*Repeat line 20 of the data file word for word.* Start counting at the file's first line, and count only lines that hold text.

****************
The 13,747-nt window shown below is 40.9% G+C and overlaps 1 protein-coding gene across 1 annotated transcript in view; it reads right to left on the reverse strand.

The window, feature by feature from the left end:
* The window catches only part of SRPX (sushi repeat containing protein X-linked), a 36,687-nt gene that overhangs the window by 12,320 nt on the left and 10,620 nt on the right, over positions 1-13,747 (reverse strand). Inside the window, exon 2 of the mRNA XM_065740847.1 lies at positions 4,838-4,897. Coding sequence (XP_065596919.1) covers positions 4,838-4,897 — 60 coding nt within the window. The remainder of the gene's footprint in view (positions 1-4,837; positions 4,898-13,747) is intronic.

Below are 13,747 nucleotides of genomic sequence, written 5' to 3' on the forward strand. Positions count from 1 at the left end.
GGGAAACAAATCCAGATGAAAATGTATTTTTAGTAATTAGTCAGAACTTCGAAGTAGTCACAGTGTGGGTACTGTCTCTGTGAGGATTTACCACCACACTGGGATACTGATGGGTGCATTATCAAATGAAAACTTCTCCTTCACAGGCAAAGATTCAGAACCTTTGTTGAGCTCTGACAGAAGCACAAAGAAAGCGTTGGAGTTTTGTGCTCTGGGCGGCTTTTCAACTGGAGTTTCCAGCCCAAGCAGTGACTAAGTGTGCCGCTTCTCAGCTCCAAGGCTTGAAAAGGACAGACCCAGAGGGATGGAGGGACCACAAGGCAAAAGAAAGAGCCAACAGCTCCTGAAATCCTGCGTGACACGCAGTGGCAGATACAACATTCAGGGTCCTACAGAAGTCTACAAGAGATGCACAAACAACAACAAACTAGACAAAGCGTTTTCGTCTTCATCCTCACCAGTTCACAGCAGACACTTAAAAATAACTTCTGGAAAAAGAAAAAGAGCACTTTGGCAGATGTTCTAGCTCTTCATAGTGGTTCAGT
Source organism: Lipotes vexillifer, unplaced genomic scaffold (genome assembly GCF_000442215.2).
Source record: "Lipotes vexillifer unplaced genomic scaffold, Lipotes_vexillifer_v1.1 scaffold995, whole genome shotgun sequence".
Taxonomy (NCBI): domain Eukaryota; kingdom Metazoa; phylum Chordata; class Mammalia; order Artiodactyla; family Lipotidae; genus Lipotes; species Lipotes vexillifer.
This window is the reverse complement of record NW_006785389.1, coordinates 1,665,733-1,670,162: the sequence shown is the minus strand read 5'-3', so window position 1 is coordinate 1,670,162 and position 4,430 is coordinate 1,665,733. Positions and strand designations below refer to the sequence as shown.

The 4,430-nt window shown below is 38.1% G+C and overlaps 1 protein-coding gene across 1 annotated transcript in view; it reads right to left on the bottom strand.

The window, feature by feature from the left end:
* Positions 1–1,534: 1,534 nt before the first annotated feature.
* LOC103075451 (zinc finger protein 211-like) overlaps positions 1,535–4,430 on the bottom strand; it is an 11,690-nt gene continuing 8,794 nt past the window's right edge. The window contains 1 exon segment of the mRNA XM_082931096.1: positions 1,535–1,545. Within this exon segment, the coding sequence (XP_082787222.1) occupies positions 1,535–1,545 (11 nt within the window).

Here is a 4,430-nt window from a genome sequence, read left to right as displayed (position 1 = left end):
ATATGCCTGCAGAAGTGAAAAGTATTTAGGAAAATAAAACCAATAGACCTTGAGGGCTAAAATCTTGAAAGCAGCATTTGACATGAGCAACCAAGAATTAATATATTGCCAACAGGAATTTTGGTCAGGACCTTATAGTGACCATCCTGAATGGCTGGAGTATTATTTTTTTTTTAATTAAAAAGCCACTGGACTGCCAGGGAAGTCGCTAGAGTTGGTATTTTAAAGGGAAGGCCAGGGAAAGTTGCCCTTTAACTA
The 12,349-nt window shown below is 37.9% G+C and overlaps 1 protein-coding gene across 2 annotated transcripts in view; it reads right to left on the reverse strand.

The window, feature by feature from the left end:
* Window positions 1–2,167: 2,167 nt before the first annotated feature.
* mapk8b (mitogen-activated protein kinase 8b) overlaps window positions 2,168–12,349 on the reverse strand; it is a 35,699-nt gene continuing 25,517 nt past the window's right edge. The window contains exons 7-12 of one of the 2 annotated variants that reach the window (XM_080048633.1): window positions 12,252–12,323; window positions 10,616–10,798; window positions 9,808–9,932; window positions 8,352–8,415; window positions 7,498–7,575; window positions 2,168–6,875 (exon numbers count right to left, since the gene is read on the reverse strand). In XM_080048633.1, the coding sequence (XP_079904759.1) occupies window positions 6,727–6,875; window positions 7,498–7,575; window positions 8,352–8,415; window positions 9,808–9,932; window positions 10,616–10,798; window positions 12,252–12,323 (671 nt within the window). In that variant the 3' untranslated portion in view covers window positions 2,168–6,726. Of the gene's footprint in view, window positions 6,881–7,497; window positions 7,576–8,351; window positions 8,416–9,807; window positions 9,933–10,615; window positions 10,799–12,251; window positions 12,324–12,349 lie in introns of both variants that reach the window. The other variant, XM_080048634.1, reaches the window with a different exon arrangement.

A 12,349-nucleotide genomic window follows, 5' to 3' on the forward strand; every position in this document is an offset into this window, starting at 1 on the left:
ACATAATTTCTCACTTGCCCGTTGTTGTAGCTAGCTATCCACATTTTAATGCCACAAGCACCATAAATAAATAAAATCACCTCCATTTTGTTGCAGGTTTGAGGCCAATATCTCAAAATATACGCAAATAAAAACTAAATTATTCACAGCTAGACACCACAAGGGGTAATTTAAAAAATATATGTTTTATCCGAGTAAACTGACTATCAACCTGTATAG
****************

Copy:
A 12,349-nucleotide genomic window follows, 5' to 3' on the forward strand; every position in this document is an offset into this window, starting at 1 on the left: